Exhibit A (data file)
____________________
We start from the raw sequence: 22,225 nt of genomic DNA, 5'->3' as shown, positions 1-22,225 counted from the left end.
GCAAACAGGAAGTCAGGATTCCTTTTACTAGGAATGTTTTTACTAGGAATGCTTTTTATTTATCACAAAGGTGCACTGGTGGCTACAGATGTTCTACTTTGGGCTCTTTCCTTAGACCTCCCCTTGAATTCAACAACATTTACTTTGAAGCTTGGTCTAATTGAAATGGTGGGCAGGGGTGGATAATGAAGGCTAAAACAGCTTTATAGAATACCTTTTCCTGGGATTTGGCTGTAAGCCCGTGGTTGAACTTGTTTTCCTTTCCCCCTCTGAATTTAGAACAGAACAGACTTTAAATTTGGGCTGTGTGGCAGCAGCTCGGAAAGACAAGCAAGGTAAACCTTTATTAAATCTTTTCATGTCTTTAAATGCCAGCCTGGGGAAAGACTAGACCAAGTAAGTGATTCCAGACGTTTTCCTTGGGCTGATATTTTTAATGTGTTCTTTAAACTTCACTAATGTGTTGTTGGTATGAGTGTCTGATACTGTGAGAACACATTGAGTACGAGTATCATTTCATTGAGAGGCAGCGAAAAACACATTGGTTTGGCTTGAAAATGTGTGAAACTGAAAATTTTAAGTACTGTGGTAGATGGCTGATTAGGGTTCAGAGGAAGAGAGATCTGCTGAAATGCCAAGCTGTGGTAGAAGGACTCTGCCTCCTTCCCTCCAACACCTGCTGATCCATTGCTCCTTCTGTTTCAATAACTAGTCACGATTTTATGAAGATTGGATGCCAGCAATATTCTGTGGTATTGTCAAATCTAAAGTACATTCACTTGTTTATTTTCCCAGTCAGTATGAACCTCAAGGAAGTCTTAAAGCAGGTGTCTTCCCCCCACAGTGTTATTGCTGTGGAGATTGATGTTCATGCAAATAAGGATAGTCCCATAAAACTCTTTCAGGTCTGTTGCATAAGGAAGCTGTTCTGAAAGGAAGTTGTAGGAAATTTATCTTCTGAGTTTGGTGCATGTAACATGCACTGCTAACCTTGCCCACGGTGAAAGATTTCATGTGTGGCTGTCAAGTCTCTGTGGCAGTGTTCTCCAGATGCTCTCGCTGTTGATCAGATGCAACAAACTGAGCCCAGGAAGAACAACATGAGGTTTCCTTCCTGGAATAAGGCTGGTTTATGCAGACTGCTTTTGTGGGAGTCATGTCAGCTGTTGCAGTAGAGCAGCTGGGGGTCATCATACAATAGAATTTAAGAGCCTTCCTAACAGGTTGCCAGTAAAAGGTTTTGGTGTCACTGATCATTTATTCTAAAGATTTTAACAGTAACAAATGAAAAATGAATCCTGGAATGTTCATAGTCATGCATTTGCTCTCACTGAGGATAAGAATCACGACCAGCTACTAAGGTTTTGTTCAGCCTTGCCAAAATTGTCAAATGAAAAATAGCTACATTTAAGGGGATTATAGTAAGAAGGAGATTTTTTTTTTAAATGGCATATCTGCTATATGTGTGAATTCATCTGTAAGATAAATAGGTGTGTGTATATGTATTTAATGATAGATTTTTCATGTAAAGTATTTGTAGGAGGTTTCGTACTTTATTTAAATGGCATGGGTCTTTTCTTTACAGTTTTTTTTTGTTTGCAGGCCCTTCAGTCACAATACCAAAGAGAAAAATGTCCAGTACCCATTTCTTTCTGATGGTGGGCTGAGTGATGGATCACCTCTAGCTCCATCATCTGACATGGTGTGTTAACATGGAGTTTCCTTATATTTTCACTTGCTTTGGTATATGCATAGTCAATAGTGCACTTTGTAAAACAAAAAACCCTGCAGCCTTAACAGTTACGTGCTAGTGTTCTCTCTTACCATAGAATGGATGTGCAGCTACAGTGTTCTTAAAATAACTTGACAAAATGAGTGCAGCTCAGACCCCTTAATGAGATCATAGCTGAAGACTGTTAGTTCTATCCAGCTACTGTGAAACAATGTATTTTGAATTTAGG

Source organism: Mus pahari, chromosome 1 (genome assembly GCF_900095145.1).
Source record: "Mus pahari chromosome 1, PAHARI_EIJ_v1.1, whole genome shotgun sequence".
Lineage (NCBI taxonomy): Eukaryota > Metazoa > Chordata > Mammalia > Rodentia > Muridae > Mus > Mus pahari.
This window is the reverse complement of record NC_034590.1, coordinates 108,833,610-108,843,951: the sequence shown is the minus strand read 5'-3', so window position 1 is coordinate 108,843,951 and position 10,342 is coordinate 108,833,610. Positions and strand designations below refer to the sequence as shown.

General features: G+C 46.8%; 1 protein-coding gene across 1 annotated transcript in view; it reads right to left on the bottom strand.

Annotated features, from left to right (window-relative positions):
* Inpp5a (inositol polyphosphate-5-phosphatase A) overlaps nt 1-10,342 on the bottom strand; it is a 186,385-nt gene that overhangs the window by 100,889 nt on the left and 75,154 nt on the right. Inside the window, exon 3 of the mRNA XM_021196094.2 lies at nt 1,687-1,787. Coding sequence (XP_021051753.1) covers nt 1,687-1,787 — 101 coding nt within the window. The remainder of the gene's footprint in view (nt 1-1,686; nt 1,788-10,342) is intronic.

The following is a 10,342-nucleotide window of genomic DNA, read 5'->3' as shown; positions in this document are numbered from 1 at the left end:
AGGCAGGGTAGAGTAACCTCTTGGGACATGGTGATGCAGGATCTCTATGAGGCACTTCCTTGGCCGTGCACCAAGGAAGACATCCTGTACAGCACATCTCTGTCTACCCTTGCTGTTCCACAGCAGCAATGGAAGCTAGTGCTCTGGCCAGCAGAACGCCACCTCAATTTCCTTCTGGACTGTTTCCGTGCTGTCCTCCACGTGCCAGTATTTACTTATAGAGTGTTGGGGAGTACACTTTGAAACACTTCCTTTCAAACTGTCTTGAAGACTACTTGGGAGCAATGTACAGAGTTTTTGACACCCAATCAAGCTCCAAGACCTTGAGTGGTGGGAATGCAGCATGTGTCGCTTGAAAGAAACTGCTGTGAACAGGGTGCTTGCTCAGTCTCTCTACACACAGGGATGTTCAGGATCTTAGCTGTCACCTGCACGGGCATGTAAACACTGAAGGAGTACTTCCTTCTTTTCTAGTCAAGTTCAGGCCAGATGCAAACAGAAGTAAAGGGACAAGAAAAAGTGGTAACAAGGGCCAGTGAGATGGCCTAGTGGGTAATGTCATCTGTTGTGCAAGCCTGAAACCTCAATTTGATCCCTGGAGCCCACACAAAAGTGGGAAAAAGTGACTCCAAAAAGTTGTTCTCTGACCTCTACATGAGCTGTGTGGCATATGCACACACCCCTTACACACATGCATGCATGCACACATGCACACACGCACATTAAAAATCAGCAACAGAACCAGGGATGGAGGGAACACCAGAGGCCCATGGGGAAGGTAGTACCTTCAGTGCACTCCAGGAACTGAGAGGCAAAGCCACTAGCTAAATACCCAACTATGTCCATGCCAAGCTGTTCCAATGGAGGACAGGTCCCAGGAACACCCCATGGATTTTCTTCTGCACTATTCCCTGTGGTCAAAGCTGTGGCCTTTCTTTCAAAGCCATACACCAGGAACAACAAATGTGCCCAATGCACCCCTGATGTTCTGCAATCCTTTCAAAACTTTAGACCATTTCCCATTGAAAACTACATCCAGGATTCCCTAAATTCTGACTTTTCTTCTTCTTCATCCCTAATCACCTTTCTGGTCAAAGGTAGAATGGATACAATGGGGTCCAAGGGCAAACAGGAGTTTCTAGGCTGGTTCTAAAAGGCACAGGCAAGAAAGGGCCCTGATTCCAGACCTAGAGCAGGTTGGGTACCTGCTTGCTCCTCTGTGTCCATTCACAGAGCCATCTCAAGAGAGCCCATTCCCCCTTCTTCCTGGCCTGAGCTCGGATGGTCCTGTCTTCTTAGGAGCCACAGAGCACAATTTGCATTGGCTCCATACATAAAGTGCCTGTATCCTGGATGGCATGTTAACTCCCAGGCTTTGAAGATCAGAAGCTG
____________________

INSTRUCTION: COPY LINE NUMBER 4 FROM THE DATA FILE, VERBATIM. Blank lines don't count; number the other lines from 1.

Source record: "Mus pahari chromosome 1, PAHARI_EIJ_v1.1, whole genome shotgun sequence".